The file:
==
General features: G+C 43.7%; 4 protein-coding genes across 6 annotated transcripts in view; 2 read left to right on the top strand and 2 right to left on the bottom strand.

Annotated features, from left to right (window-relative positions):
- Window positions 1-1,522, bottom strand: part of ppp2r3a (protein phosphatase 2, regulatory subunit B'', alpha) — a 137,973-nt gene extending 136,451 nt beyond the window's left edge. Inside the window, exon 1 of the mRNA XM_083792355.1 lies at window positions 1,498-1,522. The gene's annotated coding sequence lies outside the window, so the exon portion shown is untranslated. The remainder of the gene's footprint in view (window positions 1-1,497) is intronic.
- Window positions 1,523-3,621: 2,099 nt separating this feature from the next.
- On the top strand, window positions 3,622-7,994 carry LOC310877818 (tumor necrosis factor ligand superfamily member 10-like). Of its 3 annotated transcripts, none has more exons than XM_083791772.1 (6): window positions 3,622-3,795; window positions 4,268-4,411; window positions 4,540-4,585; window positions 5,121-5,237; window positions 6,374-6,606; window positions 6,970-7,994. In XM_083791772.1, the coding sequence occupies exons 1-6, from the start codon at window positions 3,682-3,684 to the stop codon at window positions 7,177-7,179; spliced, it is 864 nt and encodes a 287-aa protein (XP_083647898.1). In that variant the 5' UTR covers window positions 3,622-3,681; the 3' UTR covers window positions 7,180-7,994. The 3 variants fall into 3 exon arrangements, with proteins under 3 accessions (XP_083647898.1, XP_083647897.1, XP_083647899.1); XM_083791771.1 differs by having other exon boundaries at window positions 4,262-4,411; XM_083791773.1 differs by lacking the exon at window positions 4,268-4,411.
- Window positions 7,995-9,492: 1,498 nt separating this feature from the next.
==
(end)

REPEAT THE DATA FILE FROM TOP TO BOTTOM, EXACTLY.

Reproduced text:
General features: G+C 43.7%; 4 protein-coding genes across 6 annotated transcripts in view; 2 read left to right on the top strand and 2 right to left on the bottom strand.

Annotated features, from left to right (window-relative positions):
- Window positions 1-1,522, bottom strand: part of ppp2r3a (protein phosphatase 2, regulatory subunit B'', alpha) — a 137,973-nt gene extending 136,451 nt beyond the window's left edge. Inside the window, exon 1 of the mRNA XM_083792355.1 lies at window positions 1,498-1,522. The gene's annotated coding sequence lies outside the window, so the exon portion shown is untranslated. The remainder of the gene's footprint in view (window positions 1-1,497) is intronic.
- Window positions 1,523-3,621: 2,099 nt separating this feature from the next.
- On the top strand, window positions 3,622-7,994 carry LOC310877818 (tumor necrosis factor ligand superfamily member 10-like). Of its 3 annotated transcripts, none has more exons than XM_083791772.1 (6): window positions 3,622-3,795; window positions 4,268-4,411; window positions 4,540-4,585; window positions 5,121-5,237; window positions 6,374-6,606; window positions 6,970-7,994. In XM_083791772.1, the coding sequence occupies exons 1-6, from the start codon at window positions 3,682-3,684 to the stop codon at window positions 7,177-7,179; spliced, it is 864 nt and encodes a 287-aa protein (XP_083647898.1). In that variant the 5' UTR covers window positions 3,622-3,681; the 3' UTR covers window positions 7,180-7,994. The 3 variants fall into 3 exon arrangements, with proteins under 3 accessions (XP_083647898.1, XP_083647897.1, XP_083647899.1); XM_083791771.1 differs by having other exon boundaries at window positions 4,262-4,411; XM_083791773.1 differs by lacking the exon at window positions 4,268-4,411.
- Window positions 7,995-9,492: 1,498 nt separating this feature from the next.